My heart beat fast. Was my stomach about to hurl itself out of my mouth? Would my hands climb to my neck and wring it, to make the pain, the unbelievable pain, go away? I glanced nervously around to ensure that there were no sharp objects within easy reach.


Posted by Adam @ 10:52 am on February 21st 2007

Another veil case

In the UK, a schoolgirl’s family have lost their legal case to reverse her school’s ban on wearing a full-face veil (the niqab). Key points include:

  • The school allowed her sisters to wear the niqab when they attended
  • 10% of the school’s students are moslem, of which half wear the permitted hijab headscarf
  • The decision was based primarily on educational and logistical arguments provided by, and specific to, the school
  • The policy apparently came into effect after she had joined the school with, it is claimed, an agreement that she could wear the niqab


Posted by Rojas @ 9:18 pm on February 20th 2007

D’Souza and Soft Power

The new book by Dinesh D’Souza has stirred up enough controversy in the blogosphere that I don’t feel compelled to spend a lot of time on it here. It has been pretty thoroughly repudiated by commentators on the right; certainly, D’Souza’s former cohorts were quicker to repudiate his thesis than left-wing commentators have been to repudiate the post 9/11 comments of, for instance, Susan Sontag. But that’s a debate for another time. (more…)

Posted by Adam @ 5:36 pm on February 20th 2007

Overexaggeration Status: High

Continuing good news for the administration as it turns out that terror-related stats were overcounted.

Posted by Adam @ 5:32 pm on February 20th 2007

British media report draw-down to start in Basra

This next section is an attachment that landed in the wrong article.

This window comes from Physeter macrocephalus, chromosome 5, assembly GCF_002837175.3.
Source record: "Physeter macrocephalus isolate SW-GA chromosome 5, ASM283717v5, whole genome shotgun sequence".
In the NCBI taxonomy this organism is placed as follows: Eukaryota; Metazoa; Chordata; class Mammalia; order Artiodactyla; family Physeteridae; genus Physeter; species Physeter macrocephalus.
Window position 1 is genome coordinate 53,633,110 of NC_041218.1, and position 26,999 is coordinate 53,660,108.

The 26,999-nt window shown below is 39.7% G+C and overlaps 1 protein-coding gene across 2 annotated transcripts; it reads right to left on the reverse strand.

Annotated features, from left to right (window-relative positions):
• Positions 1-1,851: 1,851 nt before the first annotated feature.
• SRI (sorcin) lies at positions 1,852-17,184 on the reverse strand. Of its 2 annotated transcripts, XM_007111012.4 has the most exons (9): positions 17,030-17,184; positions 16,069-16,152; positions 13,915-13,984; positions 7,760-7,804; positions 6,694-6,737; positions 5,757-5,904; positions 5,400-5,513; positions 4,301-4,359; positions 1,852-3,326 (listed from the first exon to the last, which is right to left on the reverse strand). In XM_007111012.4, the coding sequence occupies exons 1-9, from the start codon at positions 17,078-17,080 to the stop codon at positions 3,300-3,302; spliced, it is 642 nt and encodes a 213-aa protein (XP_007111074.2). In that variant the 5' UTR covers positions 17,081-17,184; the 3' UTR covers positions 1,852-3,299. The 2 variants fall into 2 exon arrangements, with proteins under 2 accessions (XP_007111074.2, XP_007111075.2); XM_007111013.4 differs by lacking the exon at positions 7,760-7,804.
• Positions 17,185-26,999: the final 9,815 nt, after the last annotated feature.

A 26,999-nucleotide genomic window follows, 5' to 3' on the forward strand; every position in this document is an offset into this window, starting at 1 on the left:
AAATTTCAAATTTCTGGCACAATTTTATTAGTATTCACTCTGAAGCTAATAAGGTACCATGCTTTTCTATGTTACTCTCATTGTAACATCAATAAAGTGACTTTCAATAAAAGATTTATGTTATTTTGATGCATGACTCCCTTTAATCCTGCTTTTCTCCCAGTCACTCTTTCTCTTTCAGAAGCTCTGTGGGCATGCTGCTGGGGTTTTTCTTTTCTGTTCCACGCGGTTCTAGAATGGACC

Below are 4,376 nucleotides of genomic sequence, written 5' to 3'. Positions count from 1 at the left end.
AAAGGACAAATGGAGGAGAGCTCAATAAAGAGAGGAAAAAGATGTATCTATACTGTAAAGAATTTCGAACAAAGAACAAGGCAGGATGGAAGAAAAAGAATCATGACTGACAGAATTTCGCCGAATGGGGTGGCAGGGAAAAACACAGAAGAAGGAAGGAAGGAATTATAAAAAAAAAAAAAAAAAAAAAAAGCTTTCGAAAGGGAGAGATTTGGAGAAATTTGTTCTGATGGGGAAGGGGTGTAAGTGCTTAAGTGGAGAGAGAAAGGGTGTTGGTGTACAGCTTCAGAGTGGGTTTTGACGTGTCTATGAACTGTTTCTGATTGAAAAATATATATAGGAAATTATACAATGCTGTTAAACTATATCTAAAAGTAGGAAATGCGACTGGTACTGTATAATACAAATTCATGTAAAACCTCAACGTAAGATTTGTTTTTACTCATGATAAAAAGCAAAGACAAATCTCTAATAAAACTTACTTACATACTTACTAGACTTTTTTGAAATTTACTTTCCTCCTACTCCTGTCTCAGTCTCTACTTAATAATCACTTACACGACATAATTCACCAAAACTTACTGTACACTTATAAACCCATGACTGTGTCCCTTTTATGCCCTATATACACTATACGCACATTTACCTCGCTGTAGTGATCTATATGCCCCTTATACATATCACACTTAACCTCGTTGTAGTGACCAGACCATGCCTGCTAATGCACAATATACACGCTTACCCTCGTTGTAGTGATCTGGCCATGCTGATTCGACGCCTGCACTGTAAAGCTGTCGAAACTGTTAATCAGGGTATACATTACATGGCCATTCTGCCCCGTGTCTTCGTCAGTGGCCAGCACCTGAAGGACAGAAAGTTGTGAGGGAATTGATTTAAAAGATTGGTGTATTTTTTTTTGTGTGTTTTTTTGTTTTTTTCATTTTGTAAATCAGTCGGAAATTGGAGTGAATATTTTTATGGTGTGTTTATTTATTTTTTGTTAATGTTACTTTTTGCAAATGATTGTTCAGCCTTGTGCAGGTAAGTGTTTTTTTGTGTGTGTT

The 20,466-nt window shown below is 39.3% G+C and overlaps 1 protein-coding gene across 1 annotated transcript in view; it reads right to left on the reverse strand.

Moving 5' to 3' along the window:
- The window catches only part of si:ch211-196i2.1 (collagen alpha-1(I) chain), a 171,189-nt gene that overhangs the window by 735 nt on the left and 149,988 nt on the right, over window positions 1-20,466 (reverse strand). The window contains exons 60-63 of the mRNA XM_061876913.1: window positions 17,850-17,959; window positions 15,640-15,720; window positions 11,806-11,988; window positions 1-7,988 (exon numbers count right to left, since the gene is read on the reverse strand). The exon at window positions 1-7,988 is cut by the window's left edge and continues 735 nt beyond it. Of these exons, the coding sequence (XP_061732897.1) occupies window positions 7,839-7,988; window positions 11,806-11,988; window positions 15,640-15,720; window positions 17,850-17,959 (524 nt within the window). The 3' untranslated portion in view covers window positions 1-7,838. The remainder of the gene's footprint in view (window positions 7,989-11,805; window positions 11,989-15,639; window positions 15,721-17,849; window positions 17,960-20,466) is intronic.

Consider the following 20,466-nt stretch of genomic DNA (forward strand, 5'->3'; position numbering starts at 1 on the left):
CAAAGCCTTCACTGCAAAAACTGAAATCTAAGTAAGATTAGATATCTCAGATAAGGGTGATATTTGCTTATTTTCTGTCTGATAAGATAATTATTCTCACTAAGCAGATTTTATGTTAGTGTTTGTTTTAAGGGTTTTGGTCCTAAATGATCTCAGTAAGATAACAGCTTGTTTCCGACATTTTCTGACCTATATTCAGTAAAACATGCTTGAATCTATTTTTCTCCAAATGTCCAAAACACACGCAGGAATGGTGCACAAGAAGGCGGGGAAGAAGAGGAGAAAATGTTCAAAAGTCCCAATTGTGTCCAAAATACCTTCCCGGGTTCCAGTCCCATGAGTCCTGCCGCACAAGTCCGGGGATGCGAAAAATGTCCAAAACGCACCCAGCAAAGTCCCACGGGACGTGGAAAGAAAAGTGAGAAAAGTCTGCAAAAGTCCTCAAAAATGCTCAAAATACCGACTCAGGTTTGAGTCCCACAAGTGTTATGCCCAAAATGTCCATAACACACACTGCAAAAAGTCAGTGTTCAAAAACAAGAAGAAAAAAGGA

The breaking news is that Tony Blair will announce the beginning of a draw-down.

Interesting implications of this:

  • Blair’s not volunteering British troops to help relieve US troops. Either because that’s too politically painful or maybe for more practical reasons (like the amount of time it would take to set up operations)
  • This really isn’t helpful for Bush right now, given that Blair’s his main supporter
  • What happens in Basra as the British pull out will be a more peaceful foreshadowing of what’s going to happen in the rest of Iraq if US troops pull out
Posted by Brad @ 5:12 pm on February 20th 2007

(sorry, more Ron Paul stuff)

I really want to avoid posting bi-weekly updates on Ron Paul, but some good stuff has been coming up after that George Will article. I’ll try to keep anything else that comes up commented in this post, at least for a week. :)


Posted by Adam @ 5:01 pm on February 20th 2007

What would Spiderman do?

There has been some discussion of the torture issue relating to the television series 24 and its intrepid hero Jack Bauer, whose regular use of torture is normally in a ticking bomb situation and is, hey presto, responsible for Saving The World (or at least that part of it that drives American cars). Torture supporters sometimes even refer to the Jack Bauer fantasy themselves.

My problem with all this is that if we’re going to illustrate the necessity with fictions from the popular media, why stop here? Most people have probably never watched 24 and will fail to appreciate the Powerful Truths it reveals. We can do so much better by covering more media bases:

Darth Vader is about to cause a universe-destroying explosion with stolen Dilithium crystals and only Gollum knows how to stop him; what should Spiderman do? The answer: Torture! (hint: he doesn’t like the elven rope, spidey!). And The Day Was Saved!


Posted by Adam @ 2:11 pm on February 20th 2007

How much should politicians get paid?